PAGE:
There are three threat levels of competition. This is something all organizations have in common.
Direct Competition is familiar. Perhaps you’ve been alternating top spot for years. They’re the Echo to your Siri, the Zane to your Harry. You sell essentially the same thing to essentially same people. They’re a focus of your competitive intelligence program. You’ve learned from each other, traded shots and maybe gotten comfortable in your top of the food chain mentality. There are few alarms and few surprises. You both ride the wave of popular culture and depend largely on the tried and true to maintain your established fan bases.
Indirect Competition offers a similar-ish product in a different-ish category. Satisfying the same needs but not in the same way. They’re the Netflix to your Paramount Studios. You both offer solutions to people who want to watch quality entertainment in the comfort of their own homes, but your delivery method, content and price points differ. The little DVD-mail service that could is the poster child for the indirect competition that few took as seriously as they should have. Do they now, even? It’s the case study that just keeps giving…
Replacement Competition is unsettling, literally and figuratively. In an instant they can jump out to snatch your customer, and so you nervously wait for them, never sure from where they’ll pounce. They represent the Other. It’s like someone went shopping for your digital SLR and decided instead to pay for a Getty subscription. Or they decided to buy a commuter bike instead of your electric car. It doesn’t even have to be remotely similar. Maybe they decide to stop buying lattes for a year to pay for that bike, or a trip, or something equally as unpredictable. Damn you free will! (Shakes fist at the sky.)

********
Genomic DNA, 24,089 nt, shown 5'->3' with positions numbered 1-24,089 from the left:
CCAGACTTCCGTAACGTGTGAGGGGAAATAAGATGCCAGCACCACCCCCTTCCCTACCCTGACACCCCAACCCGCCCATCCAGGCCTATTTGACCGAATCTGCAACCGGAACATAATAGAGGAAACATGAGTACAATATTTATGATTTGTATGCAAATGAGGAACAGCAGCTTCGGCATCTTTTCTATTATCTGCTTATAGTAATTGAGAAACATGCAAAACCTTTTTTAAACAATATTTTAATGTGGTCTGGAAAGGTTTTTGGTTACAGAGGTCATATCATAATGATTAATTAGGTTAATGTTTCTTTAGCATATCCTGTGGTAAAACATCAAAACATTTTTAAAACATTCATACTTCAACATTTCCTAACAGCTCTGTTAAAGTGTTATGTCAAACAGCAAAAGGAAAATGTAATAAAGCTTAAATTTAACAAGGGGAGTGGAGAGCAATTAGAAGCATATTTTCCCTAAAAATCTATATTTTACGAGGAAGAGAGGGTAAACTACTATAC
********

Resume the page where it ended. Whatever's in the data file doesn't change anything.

And the most important thing they all have in common is that they can appear at any moment. Technology evens the playing field so that most of us can fight above our weight class. Competitors can originate in the most unexpected of places. Honeywell probably never expected to compete directly against Google in the home smoke detector category and now they’re both looking at being replaced entirely by digital home assistants, like Amazon’s Echo.
A win-loss interview is the best way to get first-hand feedback on your entire sales cycle, from discovery through to decision.
For years in the electric vehicle kingdom, it was no question who reigned supreme. But a closer look under the hood reveals Tesla is no longer the undisputed champion of the electric vehicle world.
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